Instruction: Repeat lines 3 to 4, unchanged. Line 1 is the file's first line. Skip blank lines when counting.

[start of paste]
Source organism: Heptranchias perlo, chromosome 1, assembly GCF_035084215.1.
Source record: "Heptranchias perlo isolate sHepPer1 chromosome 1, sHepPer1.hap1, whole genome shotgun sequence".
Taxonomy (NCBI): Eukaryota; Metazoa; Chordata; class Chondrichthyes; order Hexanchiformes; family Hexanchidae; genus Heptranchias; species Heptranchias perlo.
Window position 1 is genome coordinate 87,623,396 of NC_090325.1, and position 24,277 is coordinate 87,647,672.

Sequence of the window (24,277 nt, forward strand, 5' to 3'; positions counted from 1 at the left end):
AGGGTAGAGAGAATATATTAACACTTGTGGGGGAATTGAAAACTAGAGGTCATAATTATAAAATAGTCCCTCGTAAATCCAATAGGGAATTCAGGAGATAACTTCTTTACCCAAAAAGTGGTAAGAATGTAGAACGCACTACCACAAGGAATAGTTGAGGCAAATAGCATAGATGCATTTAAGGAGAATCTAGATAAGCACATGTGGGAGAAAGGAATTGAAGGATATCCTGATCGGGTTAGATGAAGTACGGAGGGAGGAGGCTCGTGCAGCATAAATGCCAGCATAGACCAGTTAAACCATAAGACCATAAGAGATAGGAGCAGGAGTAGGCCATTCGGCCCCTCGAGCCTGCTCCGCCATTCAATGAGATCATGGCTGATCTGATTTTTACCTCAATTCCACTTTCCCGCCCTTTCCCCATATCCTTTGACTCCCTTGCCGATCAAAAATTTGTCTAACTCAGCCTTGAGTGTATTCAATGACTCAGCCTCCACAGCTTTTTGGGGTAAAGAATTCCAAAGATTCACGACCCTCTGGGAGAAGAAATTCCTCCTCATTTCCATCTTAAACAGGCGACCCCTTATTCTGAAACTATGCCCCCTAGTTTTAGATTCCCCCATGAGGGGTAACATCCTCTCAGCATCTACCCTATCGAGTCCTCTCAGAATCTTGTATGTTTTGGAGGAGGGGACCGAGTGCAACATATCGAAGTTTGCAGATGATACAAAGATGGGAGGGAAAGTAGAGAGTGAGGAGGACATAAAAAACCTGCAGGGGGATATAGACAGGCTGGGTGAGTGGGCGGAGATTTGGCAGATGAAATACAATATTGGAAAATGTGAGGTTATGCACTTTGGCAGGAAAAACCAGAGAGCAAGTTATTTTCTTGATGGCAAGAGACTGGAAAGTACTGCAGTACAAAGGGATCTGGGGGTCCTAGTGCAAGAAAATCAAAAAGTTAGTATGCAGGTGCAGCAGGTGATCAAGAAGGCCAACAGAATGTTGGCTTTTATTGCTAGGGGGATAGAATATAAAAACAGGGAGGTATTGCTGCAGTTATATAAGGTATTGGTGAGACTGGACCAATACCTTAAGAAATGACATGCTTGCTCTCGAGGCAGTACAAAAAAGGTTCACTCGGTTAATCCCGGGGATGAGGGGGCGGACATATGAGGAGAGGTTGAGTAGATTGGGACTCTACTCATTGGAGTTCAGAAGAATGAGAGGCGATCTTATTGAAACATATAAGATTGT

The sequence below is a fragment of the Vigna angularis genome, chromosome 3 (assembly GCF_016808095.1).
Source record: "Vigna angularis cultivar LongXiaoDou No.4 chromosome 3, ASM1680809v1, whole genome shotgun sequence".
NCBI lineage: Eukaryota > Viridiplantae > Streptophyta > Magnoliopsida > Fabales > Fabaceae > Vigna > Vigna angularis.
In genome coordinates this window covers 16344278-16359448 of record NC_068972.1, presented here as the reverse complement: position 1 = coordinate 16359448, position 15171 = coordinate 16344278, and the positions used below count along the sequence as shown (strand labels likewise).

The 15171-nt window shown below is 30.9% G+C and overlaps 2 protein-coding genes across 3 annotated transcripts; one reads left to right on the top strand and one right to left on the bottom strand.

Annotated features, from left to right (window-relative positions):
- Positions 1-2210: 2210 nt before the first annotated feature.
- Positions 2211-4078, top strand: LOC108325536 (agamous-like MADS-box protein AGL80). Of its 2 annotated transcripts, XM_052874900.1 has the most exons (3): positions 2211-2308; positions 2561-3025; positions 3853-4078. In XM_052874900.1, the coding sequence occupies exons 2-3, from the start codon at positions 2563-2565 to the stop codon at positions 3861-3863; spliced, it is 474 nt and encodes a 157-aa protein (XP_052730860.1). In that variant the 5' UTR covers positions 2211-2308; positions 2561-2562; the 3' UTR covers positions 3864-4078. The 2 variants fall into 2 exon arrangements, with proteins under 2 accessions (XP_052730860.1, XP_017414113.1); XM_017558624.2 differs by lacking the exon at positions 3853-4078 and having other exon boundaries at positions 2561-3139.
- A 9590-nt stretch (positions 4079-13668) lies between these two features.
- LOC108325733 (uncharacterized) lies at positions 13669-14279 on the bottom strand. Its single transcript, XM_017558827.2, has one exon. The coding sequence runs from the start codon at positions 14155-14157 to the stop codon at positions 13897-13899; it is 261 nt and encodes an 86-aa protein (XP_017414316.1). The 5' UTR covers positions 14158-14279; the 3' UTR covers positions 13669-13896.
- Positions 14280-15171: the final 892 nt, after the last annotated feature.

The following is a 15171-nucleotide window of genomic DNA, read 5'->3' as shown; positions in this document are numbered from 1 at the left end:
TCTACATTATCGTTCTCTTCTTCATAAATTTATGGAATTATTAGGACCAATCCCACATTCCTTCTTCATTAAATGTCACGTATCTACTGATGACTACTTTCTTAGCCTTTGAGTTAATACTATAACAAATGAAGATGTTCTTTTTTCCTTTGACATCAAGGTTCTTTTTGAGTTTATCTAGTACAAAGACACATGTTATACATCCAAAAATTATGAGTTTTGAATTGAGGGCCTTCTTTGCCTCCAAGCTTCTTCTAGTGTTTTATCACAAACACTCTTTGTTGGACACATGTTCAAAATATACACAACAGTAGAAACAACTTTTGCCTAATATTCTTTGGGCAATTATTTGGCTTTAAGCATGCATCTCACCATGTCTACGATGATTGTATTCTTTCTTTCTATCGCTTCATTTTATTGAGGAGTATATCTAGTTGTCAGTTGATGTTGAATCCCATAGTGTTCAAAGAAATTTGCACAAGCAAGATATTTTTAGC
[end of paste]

Taxonomy (NCBI): Eukaryota; Metazoa; Chordata; class Chondrichthyes; order Hexanchiformes; family Hexanchidae; genus Heptranchias; species Heptranchias perlo.
Window position 1 is genome coordinate 87,623,396 of NC_090325.1, and position 24,277 is coordinate 87,647,672.